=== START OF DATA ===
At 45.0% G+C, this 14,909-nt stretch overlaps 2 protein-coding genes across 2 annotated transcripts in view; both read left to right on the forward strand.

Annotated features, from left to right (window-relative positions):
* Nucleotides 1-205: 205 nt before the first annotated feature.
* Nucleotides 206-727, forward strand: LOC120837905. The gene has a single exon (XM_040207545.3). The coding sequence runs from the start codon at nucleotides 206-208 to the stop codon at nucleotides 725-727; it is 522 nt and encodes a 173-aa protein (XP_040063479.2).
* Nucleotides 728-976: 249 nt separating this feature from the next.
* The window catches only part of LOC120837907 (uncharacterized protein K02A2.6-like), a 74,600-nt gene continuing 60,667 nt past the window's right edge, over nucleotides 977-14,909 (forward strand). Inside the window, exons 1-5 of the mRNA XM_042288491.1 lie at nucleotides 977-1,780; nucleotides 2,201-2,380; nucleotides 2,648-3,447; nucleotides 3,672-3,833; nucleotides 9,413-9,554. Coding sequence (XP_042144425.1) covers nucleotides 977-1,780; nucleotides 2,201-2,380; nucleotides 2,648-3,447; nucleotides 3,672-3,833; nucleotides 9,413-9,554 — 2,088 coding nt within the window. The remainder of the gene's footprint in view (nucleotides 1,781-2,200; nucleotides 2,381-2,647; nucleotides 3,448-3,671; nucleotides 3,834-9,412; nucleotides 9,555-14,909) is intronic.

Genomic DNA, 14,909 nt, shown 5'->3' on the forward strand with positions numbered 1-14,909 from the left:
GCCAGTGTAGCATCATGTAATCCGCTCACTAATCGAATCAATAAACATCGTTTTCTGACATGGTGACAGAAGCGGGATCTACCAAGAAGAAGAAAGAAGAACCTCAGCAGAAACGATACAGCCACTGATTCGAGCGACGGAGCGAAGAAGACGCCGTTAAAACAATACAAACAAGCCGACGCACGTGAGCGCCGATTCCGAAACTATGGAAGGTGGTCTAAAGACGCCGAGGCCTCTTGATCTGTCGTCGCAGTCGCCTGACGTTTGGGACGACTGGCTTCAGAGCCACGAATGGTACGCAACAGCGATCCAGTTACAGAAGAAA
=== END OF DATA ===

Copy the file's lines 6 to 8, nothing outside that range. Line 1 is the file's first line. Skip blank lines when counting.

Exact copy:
* The window catches only part of LOC120837907 (uncharacterized protein K02A2.6-like), a 74,600-nt gene continuing 60,667 nt past the window's right edge, over nucleotides 977-14,909 (forward strand). Inside the window, exons 1-5 of the mRNA XM_042288491.1 lie at nucleotides 977-1,780; nucleotides 2,201-2,380; nucleotides 2,648-3,447; nucleotides 3,672-3,833; nucleotides 9,413-9,554. Coding sequence (XP_042144425.1) covers nucleotides 977-1,780; nucleotides 2,201-2,380; nucleotides 2,648-3,447; nucleotides 3,672-3,833; nucleotides 9,413-9,554 — 2,088 coding nt within the window. The remainder of the gene's footprint in view (nucleotides 1,781-2,200; nucleotides 2,381-2,647; nucleotides 3,448-3,671; nucleotides 3,834-9,412; nucleotides 9,555-14,909) is intronic.

Genomic DNA, 14,909 nt, shown 5'->3' on the forward strand with positions numbered 1-14,909 from the left:
GCCAGTGTAGCATCATGTAATCCGCTCACTAATCGAATCAATAAACATCGTTTTCTGACATGGTGACAGAAGCGGGATCTACCAAGAAGAAGAAAGAAGAACCTCAGCAGAAACGATACAGCCACTGATTCGAGCGACGGAGCGAAGAAGACGCCGTTAAAACAATACAAACAAGCCGACGCACGTGAGCGCCGATTCCGAAACTATGGAAGGTGGTCTAAAGACGCCGAGGCCTCTTGATCTGTCGTCGCAGTCGCCTGACGTTTGGGACGACTGGCTTCAGAGCCACGAATGGTACGCAACAGCGATCCAGTTACAGAAGAAA